Thursday, 22 March 2018

The Gluepot Connection - 20th century British composers linked by their watering-hole

The Gluepot Connection - Londinium, Andrew Griffiths - SOMM
The Gluepot Connection; Warlock, Rawsthorne, Ireland, Bax, Delius, Lutyens, Moeran, Walton; Londinium, Andrew Griffiths; SOMM
Reviewed by Robert Hugill on 13 Mar 2018
An imaginative disc of 20th century British choral music, full of rarities to the recording catalogue

A pub might seem an unusual theme for a disc of 20th-century choral music but The George (aka The Gluepot) was no ordinary pub. Convenient for the BBC and the Queen's Hall (it was Sir Henry Wood who christened it the Gluepot because his musicians tended to stick there), for a chunk of the 20th century it was a gathering place for British musicians and artists. The composers thus associated are a stylistically diverse bunch, from John Ireland and Arnold Bax through to serialists like Humphrey Searle and Elisabeth Lutyens. It was Lutyens who remarked in her autobiography A Goldfish Bowl, that if a bomb dropped on The George, a large proportion of the musical and literary world would be destroyed.

On this new disc from SOMM, Andrew Griffiths and Londinium chamber choir have taken the Gluepot composers as their theme, missing out some (Constant Lambert wrote no unaccompanied choral music) and adding others such as EJ Moeran's friend Peter Warlock, Warlock's mentor Frederick Delius and Alan Rawsthorne's friend Alan Bush.

Londinium is a London-based non-professional choir with a formidable reputation and, under the leadership of Andrew Griffiths, a reputation for imaginative programming. And here I must declare an interest, I know a number of members of the choir and count two participants on this recording as friends, singing with them in other choirs.
We start with Peter Warlock's early The Full Heart, an evocative setting with a certain bleakness to it, a terrific piece with an interesting harmonic adventurousness. Next comes Alan Rawsthorne's Four Seasonal Songs all setting 17th-century English poets. The first, the rapturous Now the Earth reminded me of early Tippett and the third piece is interestingly chromatic.

John Ireland's The Hills is intelligently pastoral with some interesting harmonies yet the piece must have seemed very old-fashioned when it was premiered in 1953. Bax's I sing of a maiden is full of his typical lyricism, lushness of texture and rich harmonies. Alan Bush's Like Rivers Flowing from 1957 is intelligently tonal and beautifully written, whilst Delius' fabulous On Craig Dhu from 1907 is far more adventurous than many of the pieces by younger composers.

Thankfully Elisabeth Lutyens Verses of Love from 1970 shows a typically adventurous spirit. A setting of verses by Ben Jonson split between men (He) and women (She), it has jagged outlines to the melodies, note-clusters and yet also an intriguing atmosphere.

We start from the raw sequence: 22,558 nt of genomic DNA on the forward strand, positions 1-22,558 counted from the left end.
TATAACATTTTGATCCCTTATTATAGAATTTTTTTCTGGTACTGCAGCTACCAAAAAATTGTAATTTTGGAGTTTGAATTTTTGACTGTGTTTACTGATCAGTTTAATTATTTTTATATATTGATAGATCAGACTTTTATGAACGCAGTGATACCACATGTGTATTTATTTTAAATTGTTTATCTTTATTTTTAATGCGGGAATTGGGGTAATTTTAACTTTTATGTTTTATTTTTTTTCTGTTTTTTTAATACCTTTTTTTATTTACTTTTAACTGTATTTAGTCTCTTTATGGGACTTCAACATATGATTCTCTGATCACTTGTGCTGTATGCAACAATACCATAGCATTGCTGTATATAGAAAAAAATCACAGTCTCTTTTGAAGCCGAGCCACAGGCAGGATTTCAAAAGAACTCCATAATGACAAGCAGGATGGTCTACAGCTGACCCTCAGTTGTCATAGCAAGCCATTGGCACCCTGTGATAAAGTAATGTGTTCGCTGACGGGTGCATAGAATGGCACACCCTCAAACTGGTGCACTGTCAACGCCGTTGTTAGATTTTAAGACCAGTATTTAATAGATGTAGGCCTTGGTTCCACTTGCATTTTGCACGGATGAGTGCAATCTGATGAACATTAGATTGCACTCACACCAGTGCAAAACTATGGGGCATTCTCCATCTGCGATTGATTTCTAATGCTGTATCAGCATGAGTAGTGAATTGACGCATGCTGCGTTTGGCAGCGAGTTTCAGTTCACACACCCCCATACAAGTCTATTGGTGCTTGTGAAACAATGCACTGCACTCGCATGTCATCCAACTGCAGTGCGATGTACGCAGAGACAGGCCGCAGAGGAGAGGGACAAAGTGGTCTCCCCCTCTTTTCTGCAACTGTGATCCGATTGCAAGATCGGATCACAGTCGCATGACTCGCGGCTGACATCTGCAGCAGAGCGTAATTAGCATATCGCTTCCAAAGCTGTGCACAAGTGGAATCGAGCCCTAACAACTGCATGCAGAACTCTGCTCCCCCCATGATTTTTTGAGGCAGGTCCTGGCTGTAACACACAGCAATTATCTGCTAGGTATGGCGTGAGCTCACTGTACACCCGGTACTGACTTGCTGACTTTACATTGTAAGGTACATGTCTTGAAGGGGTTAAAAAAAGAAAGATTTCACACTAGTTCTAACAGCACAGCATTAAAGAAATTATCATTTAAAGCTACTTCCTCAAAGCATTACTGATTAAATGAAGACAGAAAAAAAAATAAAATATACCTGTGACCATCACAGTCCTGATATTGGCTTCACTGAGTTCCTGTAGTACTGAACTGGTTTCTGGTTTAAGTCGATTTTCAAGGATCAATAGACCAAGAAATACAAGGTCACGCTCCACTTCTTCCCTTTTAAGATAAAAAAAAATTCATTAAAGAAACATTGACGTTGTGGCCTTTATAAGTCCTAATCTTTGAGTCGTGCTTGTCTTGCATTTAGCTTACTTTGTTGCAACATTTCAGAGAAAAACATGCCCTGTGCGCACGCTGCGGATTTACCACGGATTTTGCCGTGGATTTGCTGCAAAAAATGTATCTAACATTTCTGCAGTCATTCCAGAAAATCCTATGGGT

I have to confess that I find E.J. Moeran's Songs of Springtime a little difficult to enjoy; beautifully written and engagingly performed, the English madrigal / pastoral evocation palls well before the seventh song.

Walton's Where does the Uttered music go was written for the dedication of the Sir Henry Wood window at the church of St Sepulchre without Newgate in 1946 (and the location for Londinium's launch concert for the CD). John Masefield's text is unpromisingly wordy and dense, but Walton produces a striking piece with familiar Waltonisms in the harmony. John Ireland's Twilight Night from 1922 is another of his beautifully constructed pieces, a modern take on the part-song. Alan Bush's Lidice come recognisably from the same tradition but its subject, a commemoration of the massacre at Lidice in a poem by Bush's wife Nancy, gives the work a powerful strength.

Arnold Bax claimed that Mater ora filium was inspired by Byrd's Mass for five voices, but Bax's extravagant textures are well beyond anything that Byrd might write. It is a big, complex work and Andrew Griffiths takes a controlled and concentrated approach which brings admirable clarity to Bax's richly layered textures in a performance which flows well and never wallows.

Whilst Bax's Mater ora filium is well known, this disc is full of things that should be far better known. Andrew Griffiths and Londinium are to be congratulated for such an imaginative programme. And a challenging one, what we lack occasionally in technical perfection we gain in the group's spirit, commitment, complete engagement with the music and vibrant performances

Peter Warlock – The Full Heart
Alan Rawsthorne - Four Seasonal Songs
John Ireland – The Hills
Arnold Bax – I sing of a Maiden that is makeless
Alan Bush – Like the Rivers Flowing
Frederick Delius – On Craig Ddu
Elisabeth Lutyens – Verses of Love
E J Moeran - Songs of Springtime
William Walton – Where does the uttered Music go?
John Ireland – Twilight Night
Alan Bush – Lidice
Arnold Bax – Mater ora filium
Londinium
Andrew Griffiths (conductor)
Recorded at All Hallows Church,  Gospel Oak, 21-23 July, 2017
SOMM SOMMCD 0180 1CD [75.26]
Available from Amazon.

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  • Taking wing: Royal Academy Opera's Flight launches the new theatre - opera review
  • The lure of the East: Soraya Mafi's debut recital at the Wigmore Hall (★★★★)  - concert review
  • Rakastava: the music of Sibelius from Chamber Domaine  (★★★½) - CD review
  • Tradition and innovation: I chat to Hugo Ticciati, violinist and artistic director of O/Modernt - interview
  • Daniel Kramer's new production of Verdi's La traviata at ENO (★★★)  - Opera review
  • Ceremonial Oxford: music for the Georgian university by William Hayes  (★★★½) - CD review
  • Multi-faceted diva: Bampton Classical Opera's Songs for Nancy (★★★½) - Concert review
  • Consume thoughtfully: Niccolò Porpora's cantatas for the Prince of Wales (★★★½)  - CD review
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